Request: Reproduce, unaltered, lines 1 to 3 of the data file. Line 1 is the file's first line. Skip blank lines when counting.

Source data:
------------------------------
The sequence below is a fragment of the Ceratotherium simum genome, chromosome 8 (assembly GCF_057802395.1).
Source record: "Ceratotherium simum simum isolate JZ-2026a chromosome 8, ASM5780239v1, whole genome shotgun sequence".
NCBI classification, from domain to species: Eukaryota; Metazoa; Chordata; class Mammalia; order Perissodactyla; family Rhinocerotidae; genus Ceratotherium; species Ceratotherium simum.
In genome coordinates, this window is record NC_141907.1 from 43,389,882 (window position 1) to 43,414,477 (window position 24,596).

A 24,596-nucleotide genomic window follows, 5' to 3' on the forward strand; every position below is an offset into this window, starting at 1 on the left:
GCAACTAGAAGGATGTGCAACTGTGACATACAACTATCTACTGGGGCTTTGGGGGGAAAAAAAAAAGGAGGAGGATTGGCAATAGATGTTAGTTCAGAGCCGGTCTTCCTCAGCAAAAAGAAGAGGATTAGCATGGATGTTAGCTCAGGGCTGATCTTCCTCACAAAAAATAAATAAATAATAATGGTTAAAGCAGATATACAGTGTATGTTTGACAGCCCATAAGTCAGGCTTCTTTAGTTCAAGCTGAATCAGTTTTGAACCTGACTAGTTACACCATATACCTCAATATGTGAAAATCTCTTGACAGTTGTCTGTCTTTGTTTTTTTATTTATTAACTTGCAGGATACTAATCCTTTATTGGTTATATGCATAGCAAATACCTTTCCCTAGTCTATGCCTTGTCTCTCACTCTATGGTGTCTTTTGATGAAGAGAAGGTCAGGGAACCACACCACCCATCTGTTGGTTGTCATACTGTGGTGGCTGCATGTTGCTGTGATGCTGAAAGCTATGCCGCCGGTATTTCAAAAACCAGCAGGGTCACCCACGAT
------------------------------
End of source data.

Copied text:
The sequence below is a fragment of the Ceratotherium simum genome, chromosome 8 (assembly GCF_057802395.1).
Source record: "Ceratotherium simum simum isolate JZ-2026a chromosome 8, ASM5780239v1, whole genome shotgun sequence".
NCBI classification, from domain to species: Eukaryota; Metazoa; Chordata; class Mammalia; order Perissodactyla; family Rhinocerotidae; genus Ceratotherium; species Ceratotherium simum.